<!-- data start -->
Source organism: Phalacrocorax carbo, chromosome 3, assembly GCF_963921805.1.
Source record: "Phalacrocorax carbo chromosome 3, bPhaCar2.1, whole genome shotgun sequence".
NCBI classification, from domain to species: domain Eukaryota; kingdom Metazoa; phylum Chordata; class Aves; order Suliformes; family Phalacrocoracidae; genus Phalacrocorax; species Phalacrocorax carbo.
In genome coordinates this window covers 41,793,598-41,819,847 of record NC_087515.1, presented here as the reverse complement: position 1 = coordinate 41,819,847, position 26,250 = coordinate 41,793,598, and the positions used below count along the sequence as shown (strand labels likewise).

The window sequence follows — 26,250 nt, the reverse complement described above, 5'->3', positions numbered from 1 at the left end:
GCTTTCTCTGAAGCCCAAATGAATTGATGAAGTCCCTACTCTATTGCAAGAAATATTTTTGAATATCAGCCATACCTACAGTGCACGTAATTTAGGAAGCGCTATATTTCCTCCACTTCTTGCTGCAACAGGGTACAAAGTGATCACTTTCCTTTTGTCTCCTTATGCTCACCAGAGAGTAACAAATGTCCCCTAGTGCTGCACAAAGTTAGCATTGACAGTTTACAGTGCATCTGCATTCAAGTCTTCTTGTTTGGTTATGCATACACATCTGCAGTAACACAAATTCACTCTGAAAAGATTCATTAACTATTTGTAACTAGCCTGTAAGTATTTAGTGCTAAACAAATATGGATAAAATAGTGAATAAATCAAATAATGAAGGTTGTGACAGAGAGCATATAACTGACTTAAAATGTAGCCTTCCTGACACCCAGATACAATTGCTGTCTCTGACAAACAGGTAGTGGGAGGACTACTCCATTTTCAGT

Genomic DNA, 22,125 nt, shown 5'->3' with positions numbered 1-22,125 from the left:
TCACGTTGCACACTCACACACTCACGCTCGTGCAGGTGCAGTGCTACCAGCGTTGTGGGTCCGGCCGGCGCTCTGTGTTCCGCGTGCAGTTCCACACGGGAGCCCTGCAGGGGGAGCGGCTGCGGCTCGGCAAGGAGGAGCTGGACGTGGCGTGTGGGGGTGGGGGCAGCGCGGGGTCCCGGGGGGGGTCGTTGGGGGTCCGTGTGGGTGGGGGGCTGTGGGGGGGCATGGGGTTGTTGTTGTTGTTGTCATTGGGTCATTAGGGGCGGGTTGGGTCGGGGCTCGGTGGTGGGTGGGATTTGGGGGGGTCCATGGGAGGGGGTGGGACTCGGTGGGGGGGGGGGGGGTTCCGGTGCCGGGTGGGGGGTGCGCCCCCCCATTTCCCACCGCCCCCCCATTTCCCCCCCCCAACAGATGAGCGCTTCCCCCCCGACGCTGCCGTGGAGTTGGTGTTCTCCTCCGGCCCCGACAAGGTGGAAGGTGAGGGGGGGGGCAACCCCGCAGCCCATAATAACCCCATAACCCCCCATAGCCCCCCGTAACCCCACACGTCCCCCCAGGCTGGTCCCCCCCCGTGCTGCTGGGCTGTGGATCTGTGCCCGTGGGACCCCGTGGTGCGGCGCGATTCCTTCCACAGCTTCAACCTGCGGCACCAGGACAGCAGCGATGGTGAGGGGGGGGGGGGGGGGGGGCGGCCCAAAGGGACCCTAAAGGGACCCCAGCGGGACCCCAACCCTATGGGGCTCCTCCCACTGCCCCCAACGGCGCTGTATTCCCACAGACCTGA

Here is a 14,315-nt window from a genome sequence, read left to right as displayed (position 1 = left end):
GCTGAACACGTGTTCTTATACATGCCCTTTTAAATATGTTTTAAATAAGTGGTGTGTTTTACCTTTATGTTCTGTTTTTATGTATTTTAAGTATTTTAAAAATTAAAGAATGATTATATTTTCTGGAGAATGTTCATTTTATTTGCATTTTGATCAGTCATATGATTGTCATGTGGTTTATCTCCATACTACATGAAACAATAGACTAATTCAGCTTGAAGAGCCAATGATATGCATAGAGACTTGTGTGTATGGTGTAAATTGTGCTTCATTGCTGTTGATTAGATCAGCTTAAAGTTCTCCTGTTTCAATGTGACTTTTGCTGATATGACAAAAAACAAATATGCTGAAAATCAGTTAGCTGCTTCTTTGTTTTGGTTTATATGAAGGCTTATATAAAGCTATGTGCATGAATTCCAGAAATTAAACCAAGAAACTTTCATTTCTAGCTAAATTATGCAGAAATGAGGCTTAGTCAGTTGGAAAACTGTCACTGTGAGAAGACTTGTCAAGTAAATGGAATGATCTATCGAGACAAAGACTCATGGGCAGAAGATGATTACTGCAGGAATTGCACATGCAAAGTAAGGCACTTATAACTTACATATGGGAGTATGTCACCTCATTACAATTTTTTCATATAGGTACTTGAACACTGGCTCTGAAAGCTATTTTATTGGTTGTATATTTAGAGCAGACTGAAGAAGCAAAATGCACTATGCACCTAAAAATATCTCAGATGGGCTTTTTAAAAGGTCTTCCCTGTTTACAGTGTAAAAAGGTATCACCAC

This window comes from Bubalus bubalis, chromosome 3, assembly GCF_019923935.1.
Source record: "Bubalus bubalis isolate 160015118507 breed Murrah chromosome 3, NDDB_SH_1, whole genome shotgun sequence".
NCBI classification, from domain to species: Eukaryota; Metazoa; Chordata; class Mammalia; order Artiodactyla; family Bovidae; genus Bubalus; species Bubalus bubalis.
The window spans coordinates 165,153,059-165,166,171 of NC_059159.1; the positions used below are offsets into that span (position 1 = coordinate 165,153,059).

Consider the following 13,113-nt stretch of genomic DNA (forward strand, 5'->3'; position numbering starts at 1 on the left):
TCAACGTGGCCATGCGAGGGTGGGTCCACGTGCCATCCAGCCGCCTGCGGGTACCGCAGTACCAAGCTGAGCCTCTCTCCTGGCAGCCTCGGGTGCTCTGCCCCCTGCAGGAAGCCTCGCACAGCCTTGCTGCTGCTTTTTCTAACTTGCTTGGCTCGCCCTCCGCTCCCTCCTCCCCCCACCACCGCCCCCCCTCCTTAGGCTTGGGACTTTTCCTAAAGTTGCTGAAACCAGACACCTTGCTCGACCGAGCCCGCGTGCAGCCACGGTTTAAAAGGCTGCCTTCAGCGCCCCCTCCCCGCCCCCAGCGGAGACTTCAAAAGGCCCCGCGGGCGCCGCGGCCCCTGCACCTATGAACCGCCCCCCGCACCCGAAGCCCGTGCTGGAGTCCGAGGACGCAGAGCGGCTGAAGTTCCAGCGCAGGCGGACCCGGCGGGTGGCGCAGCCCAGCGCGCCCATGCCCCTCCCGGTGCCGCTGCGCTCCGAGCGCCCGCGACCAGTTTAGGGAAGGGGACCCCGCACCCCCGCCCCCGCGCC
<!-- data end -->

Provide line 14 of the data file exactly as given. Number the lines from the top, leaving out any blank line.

The window spans coordinates 165,153,059-165,166,171 of NC_059159.1; the positions used below are offsets into that span (position 1 = coordinate 165,153,059).